Scandal-embroiled Hyundai chairman Chung Mong-koo puts great importance on the Chinese car market but his grand plan for the country recently suffered a setback.

According to the Korea Herald, Hyundai's Chinese unit lost ground to archrival Toyota in June, a major defeat in almost three years.

Hyundai sold 18,227 vehicles in China in June, sliding from fifth to seventh in the rankings there, while Toyota's Chinese unit sold 20,014 vehicles during the same period, climbing  notches from 10th in May to fifth in June, the paper said.

The reversal came as a shock for Hyundai because it outsmarted its Japanese rival in June 2003 and had no trouble in maintaining its edge until June.

Hyundai entered the Chinese car market in October 2002 and set about manufacturing its flagship Sonata sedan just two months after its Chinese subsidiary was founded, the paper said.

Signs of trouble began to appear early this year when Toyota ratcheted up its marketing in China, introducing new models. Toyota launched the Camry, a strategic model that it hoped would beat the Sonata. Toyota also raised the stakes by introducing the Corolla sedan to stage a direct showdown with Hyundai's Avante.

Pricing played a role. In the United States, Toyota's Camry and Corolla are about 20% more expensive than Hyundai's Sonata and Avante. But the price gap is 10% in China, which resulted in reduced competitiveness for Hyundai.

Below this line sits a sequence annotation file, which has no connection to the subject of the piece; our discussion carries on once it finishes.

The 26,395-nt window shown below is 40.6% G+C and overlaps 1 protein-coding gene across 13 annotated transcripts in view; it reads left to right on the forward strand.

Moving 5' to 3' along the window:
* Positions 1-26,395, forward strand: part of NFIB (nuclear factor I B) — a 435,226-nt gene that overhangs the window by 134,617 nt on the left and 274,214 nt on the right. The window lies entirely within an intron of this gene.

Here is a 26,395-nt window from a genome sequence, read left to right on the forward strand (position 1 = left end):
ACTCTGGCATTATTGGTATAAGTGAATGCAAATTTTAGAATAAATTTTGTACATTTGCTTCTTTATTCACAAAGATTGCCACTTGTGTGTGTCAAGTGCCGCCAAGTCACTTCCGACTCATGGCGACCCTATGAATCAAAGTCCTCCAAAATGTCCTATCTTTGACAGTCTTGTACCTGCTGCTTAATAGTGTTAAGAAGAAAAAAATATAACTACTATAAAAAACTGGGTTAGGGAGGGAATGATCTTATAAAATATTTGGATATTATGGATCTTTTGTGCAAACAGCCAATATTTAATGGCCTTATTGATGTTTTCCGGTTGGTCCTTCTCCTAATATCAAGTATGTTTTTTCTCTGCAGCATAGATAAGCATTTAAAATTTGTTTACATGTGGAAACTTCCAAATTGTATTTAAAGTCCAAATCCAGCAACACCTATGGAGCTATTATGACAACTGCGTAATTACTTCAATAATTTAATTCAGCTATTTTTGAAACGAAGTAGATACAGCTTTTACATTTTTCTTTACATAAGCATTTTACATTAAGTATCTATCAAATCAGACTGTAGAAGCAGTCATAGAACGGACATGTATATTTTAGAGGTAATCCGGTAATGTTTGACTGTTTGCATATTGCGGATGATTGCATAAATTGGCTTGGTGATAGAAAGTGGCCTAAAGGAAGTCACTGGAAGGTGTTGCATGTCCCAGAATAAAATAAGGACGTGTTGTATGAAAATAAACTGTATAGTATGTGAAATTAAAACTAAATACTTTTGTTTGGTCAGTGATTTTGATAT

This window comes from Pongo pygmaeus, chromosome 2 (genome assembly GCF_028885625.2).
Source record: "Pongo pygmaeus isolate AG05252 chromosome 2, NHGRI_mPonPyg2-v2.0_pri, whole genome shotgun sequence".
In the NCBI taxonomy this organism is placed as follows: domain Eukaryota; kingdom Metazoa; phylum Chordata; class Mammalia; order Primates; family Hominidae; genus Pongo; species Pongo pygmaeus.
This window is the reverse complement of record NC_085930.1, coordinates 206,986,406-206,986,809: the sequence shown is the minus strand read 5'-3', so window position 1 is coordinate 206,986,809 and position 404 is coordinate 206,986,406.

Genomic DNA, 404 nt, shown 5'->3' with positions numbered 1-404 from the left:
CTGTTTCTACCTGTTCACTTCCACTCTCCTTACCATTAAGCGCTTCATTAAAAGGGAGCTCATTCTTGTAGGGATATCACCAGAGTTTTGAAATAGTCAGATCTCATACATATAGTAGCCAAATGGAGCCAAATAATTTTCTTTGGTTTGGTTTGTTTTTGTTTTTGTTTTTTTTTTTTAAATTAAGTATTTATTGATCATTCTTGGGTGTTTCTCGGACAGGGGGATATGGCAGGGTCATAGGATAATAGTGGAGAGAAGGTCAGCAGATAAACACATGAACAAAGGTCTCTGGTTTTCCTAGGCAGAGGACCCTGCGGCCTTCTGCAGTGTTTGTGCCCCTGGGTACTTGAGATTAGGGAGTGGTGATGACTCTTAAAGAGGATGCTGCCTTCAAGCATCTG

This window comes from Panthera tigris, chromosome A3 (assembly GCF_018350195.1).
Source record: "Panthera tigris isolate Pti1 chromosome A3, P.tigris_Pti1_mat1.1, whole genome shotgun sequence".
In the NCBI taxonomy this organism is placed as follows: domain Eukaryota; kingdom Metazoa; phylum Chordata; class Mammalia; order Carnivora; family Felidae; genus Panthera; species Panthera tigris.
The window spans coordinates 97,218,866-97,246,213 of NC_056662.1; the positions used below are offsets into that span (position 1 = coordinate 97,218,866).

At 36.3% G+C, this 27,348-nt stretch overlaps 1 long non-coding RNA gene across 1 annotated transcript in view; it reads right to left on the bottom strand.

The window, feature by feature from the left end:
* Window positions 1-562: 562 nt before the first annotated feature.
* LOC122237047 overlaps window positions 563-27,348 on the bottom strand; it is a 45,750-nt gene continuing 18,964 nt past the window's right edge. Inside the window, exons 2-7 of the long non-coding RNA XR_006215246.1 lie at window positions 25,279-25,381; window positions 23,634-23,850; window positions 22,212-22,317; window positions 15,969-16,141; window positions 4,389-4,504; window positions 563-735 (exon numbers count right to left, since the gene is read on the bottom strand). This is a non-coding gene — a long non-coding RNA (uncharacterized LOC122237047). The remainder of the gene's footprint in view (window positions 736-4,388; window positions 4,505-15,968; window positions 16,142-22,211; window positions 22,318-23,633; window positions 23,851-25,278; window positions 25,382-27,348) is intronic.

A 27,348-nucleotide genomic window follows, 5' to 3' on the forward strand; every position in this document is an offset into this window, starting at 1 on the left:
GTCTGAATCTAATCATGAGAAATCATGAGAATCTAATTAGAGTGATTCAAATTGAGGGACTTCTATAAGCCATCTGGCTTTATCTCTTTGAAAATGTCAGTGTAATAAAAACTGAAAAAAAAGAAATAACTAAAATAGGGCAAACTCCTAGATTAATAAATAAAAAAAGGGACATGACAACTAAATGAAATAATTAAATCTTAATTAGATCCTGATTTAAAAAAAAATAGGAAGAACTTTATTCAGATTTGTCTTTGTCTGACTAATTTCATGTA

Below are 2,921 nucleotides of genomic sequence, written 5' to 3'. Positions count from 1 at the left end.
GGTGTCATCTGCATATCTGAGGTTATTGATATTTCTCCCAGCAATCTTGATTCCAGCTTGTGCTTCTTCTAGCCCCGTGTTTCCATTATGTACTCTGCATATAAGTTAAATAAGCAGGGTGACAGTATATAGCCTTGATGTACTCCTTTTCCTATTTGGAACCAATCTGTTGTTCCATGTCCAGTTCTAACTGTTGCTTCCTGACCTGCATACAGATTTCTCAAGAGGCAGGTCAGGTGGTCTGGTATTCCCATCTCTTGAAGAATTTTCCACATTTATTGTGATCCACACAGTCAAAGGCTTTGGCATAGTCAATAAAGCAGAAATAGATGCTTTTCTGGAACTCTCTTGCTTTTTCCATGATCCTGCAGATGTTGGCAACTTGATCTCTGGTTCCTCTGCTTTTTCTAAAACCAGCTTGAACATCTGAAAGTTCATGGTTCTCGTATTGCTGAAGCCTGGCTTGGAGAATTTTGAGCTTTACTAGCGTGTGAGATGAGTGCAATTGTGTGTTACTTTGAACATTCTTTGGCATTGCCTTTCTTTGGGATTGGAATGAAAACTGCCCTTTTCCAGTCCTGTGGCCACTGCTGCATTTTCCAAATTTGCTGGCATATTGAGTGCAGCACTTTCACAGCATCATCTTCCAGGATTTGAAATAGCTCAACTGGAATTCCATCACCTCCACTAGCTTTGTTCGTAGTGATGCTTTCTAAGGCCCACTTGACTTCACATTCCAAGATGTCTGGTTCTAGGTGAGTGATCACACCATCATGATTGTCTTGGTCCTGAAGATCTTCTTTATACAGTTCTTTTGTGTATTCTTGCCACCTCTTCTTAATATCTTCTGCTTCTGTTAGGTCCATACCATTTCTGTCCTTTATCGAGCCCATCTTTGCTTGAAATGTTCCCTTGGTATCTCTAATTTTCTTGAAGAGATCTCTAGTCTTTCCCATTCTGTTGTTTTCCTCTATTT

The recent development has sent alarm bells throughout Hyundai. The Korean carmaker had set its annual sales target in China at around 300,000 units but it sold just 132,975 units in the first half of this year, meeting only 44% of the 2006 target.

Toyota sold 112,772 vehicles in China during the same period, which accounted for 54% of its annual sales target - a bullish trend that contrasts with Hyundai's performance.

According to the Korea Herald, Hyundai has several excuses for the sluggish sales. First and foremost is the bribery scandal that dealt a blow to the company's strategic planning. Second, it struggled with lost production and a delayed launch of the Avante due to the labour dispute over wage increases.

The issue now is whether Hyundai can maintain its position in China. It ranked fourth in 2005 while Toyota lagged far behind at 10th. This year, the rankings might change unfavourably for Hyundai if the current trend continues.

Hyundai had to delay the construction of the second factory in China for about one year due to problems over land purchase and engine technology transfer. Chung had asked his staff to finish completing the new factory by the end of 2007.

Now that Chung has returned to work and begun to take care of the company's day-to-day operations, he is expected to fuel more energy into Hyundai's China market.

In response to slower sales, Hyundai slashed prices for the Sonata, Avante and Tucson models by as much as 10% late in June. Thanks to the drastic measure, Hyundai sold 24,160 vehicles in July, recapturing the fourth slot in sales while Toyota was narrowly behind with sales of 19,262 units, the Korea Herald said.